"By single-handedly blocking the confirmation of a qualified nominee for a federal judgeship, Rubio is complicit in creating a larger problem that does real damage to the functioning of the judicial branch. His new excuses for being an obstructionist do not justify blocking a confirmation hearing. More than a year ago, President Barack Obama nominated former state judge Mary Barzee Flores to fill a vacancy on the federal bench in South Florida. Rubio has stalled her Senate confirmation by refusing to issue a so-called blue slip, which would clear the way for confirmation hearings. ... These are not reasons to block a confirmation hearing, and they only inject more partisanship into a vetting process that is designed to be bipartisan.... She has supporters across the political spectrum who praise her qualifications, and she deserves a confirmation hearing. Rubio's tactics reflect a broader obstructionist strategy by Senate Republicans who have been stalling Obama's judicial nominations, leading to vacancies nationwide. The seat for which Barzee Flores is nominated has been vacant since May 2014 and is considered a judicial emergency, meaning cases are backlogged. The Washington Post reported that of 673 U.S. district court judgeships, 67 are vacant under Obama. That 10 percent vacancy rate is higher than George W. Bush, Bill Clinton and George H.W. Bush saw at this point in their presidencies — and each of them also faced a Senate controlled by the other party. ... The Senate's role is to offer "advice and consent" on the president's judicial nominations. Today's Senate Republicans are openly flouting that constitutional duty, and it is leaving the federal courts crippled."

Criticism Mounts for Senate GOP Obstruction of Judges (People For blog, 06/09/16)
"Republicans have done everything in their power to obstruct all of President Obama’s judicial nominees. ... The result is a substantial increase in the number of vacancies since the GOP took over the Senate, with the number of judicial emergencies (vacancies with overwhelming backlogs that impede access to justice) skyrocketing to 2½ times what it was at the beginning of this Congress.... They could start by holding a hearing for Supreme Court nominee Merrick Garland. They could also stop delaying committee votes on nominees like Don Schott for the Seventh Circuit (whose vote today was delayed simply because committee Republicans could delay it). They could hold hearings for qualified circuit court nominees like California’s Lucy Koh for the Ninth Circuit and North Dakota’s Jennifer Kelmetsrud Puhl for the Eighth Circuit, both of whom have the support of their home state senators. Republicans could also stop blocking hearings for Indiana’s Myra Selby for the Seventh Circuit, Alabama’s Abdul Kallon for the Eleventh Circuit, Kentucky’s Lisabeth Tabor Hughes for the Sixth Circuit, and Pennsylvania’s Rebecca Haywood for the Third Circuit, all of whom are currently facing obstruction by Republican home state senators who simply want to prevent President Obama from filling these vacancies."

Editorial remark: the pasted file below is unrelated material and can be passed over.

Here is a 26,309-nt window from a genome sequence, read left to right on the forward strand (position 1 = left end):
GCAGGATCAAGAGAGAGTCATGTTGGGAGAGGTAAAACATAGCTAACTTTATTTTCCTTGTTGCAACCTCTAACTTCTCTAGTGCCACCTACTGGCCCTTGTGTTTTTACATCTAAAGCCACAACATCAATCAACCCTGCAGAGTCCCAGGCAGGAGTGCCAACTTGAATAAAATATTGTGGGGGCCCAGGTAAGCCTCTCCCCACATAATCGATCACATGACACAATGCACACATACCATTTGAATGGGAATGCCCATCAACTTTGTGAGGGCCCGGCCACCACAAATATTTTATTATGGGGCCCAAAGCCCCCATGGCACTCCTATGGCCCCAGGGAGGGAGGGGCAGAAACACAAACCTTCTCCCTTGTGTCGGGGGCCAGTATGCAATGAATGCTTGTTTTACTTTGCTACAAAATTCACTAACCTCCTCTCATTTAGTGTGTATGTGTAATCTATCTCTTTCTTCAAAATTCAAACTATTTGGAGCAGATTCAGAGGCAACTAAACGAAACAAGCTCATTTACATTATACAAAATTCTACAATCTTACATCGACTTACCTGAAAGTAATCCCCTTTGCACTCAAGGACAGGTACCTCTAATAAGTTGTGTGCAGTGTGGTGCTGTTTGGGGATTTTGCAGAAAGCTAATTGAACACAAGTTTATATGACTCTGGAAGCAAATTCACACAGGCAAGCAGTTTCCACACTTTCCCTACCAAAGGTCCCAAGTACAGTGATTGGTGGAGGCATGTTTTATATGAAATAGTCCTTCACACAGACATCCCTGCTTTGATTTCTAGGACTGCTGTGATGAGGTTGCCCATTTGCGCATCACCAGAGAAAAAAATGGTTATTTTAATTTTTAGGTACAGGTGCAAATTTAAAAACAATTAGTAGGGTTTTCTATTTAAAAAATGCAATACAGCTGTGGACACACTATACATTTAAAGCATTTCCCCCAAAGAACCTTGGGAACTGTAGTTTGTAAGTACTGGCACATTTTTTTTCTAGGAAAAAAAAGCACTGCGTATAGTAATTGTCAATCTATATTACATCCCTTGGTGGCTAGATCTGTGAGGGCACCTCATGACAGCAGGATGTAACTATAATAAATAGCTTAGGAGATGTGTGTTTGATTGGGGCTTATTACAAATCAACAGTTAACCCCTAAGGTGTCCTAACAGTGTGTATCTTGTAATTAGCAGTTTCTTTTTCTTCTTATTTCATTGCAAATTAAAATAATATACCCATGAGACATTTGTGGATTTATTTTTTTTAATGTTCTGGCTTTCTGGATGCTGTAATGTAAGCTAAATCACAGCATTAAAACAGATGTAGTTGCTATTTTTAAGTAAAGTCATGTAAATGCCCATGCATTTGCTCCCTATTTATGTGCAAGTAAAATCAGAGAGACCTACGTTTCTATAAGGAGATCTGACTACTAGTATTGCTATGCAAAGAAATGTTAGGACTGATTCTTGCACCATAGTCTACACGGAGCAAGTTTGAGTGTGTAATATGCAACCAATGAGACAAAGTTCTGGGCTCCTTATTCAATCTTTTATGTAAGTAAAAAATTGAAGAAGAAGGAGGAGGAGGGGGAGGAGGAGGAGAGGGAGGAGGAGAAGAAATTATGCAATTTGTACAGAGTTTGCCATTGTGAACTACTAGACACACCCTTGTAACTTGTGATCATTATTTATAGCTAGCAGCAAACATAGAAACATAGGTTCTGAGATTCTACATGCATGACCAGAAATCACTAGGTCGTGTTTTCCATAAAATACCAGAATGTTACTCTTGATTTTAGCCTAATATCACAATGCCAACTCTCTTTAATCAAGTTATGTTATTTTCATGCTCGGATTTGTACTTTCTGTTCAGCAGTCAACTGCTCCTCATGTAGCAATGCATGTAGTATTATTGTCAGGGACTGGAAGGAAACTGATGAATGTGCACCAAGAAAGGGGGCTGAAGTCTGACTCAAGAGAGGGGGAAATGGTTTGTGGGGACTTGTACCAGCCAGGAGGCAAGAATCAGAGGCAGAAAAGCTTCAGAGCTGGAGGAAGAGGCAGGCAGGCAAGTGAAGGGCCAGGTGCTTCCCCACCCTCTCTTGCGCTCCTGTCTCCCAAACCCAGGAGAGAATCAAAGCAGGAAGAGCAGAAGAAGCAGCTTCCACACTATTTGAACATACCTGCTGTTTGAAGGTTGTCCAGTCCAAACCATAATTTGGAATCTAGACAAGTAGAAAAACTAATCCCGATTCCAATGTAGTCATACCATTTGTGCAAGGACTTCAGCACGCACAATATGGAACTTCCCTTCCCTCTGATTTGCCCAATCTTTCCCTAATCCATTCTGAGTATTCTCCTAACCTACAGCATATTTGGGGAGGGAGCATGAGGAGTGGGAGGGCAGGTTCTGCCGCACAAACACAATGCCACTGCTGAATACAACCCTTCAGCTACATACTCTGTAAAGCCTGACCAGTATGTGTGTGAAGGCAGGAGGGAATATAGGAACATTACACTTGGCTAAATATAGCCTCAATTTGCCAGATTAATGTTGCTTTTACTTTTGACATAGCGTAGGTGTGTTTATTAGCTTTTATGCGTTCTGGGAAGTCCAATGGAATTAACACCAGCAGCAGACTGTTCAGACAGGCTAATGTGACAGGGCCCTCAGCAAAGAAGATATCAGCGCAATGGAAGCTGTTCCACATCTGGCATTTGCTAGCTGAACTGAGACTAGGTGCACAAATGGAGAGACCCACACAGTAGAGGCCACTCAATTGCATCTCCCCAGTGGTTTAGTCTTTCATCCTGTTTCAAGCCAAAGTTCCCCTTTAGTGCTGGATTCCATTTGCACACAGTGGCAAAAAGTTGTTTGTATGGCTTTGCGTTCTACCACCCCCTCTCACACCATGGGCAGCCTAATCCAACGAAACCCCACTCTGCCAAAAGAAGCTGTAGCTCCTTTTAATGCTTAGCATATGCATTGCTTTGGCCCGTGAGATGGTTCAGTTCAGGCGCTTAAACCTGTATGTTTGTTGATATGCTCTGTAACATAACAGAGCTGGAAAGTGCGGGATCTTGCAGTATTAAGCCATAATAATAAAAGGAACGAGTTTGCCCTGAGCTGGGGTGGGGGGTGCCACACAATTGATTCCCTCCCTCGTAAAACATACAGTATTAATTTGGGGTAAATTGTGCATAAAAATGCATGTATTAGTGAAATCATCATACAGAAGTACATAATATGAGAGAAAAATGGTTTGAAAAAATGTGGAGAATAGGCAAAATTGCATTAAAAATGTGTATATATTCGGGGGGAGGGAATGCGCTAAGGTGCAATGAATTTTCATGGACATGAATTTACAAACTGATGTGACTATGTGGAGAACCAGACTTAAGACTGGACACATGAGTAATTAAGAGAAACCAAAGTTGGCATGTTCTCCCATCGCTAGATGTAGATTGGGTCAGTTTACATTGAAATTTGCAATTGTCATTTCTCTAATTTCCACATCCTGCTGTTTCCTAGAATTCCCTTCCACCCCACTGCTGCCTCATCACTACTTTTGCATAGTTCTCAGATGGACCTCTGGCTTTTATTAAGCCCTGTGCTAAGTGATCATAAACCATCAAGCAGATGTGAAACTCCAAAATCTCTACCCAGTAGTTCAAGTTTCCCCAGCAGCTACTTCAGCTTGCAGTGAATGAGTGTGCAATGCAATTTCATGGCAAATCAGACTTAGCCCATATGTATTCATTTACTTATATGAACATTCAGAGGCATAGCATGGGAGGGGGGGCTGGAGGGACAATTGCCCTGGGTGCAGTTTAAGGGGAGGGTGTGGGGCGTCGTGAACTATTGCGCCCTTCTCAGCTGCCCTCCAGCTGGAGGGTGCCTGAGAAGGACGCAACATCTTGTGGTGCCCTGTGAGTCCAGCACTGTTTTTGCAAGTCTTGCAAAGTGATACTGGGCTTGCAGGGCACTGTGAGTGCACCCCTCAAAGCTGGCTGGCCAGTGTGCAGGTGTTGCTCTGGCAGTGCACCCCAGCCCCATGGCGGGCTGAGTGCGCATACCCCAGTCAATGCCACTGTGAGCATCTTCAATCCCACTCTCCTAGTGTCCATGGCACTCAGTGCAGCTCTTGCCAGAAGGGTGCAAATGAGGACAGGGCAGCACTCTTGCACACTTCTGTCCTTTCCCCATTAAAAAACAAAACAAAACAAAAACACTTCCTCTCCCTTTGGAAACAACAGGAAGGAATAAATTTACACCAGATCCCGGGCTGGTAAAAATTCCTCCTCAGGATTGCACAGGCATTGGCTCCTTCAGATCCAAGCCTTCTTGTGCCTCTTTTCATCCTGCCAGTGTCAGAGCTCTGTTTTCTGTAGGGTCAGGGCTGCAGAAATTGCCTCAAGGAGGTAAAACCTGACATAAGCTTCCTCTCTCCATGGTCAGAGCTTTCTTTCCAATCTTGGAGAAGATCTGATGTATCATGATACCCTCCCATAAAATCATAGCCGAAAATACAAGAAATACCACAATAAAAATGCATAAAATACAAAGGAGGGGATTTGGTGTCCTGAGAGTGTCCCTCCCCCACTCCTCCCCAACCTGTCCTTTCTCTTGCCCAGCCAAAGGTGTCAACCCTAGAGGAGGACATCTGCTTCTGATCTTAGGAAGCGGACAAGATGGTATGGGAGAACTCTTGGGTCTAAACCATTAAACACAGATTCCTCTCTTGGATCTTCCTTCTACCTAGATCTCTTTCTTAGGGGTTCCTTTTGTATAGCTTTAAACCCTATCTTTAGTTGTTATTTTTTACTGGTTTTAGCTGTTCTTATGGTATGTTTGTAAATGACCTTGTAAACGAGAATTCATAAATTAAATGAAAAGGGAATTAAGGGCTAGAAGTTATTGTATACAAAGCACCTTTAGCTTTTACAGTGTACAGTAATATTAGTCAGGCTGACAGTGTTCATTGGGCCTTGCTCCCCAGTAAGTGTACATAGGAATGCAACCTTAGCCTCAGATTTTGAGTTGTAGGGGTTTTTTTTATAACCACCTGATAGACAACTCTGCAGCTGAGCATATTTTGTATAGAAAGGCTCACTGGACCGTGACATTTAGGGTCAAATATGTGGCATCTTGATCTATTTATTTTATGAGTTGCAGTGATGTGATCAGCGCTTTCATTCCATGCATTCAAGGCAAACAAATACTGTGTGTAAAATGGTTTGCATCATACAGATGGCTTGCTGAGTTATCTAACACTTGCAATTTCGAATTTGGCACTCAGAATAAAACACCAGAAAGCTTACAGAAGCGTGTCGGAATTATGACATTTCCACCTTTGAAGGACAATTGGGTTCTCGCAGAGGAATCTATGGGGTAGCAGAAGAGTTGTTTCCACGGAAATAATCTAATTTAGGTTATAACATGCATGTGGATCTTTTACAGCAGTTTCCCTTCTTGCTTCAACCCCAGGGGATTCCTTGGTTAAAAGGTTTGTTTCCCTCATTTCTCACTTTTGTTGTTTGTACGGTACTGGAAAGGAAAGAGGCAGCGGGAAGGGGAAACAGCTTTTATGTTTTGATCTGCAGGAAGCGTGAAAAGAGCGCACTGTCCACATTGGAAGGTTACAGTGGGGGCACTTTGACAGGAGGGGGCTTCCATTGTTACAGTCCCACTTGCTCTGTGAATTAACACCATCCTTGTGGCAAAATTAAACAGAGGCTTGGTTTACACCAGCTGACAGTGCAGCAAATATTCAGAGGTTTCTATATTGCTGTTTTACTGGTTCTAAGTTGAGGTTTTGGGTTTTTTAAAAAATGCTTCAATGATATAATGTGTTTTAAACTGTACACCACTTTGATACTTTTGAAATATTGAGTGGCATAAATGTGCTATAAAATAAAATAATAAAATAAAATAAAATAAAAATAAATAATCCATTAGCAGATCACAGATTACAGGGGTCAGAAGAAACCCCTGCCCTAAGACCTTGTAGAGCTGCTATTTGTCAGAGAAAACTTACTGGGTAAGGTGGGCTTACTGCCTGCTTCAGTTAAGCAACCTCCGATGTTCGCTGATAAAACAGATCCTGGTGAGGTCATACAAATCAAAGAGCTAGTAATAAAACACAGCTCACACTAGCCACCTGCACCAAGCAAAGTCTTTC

Editorial Boards Stress Urgent Need to Fill Federal Judicial Vacancies in 2016 (, 06/09/16)
The following editorials highlight the real-world impacts of the current vacancy surge and the pressing need to fill those vacancies.

Sen. Grassley is creating judicial backlog (Des Moines Register [IA], 06/09/16)
Mary Thornton, Letter to the Editor: "I am beyond outraged and disgusted with Sen. Chuck Grassley's continued obstinate obstruction of our government officials and business. He not only refuses to move forward with our Supreme Court nominee, but also 83 federal judge vacancies, with 37 of them in the Judicial Committee, all causing a backlog, burden on judges and unacceptable delay of justice."

Supreme Court vacancy watch Day 117: No judges for Elizabeth Warren (Daily Kos, 06/09/16)
Joan McCarter: "What's the Senate doing today instead of considering the Supreme Court nominee? Nothing to do with judges. ... But back to the judges they're not confirming. It's not for a lack of effort on Sen. Elizabeth Warren's part. On Wednesday, she attempted to bring up the votes of 15 uncontroversial and long-stalled nominees, all of whom were approved by committee months ago.... Not deterred, Warren went on to try to get votes for nine of the 15 judges in her original request. McConnell objected again. Then she reduced it to just four of them. By that time, McConnell had left the floor and Utah Sen. Orrin Hatch was left to object, proving Warren's point. "There is no asterisk that says only when the majority leader has an embarrassing political problem or except when the president is named Barack Obama," in the constitution, said Warren. "It is not what the founders had in mind because it is small, it is petty and it is absurd.""

COMMENTARY: WUNC story highlights Burr’s “pathetic” blockade of African-American judicial nominees (Progressive Pulse [NC], 06/09/16)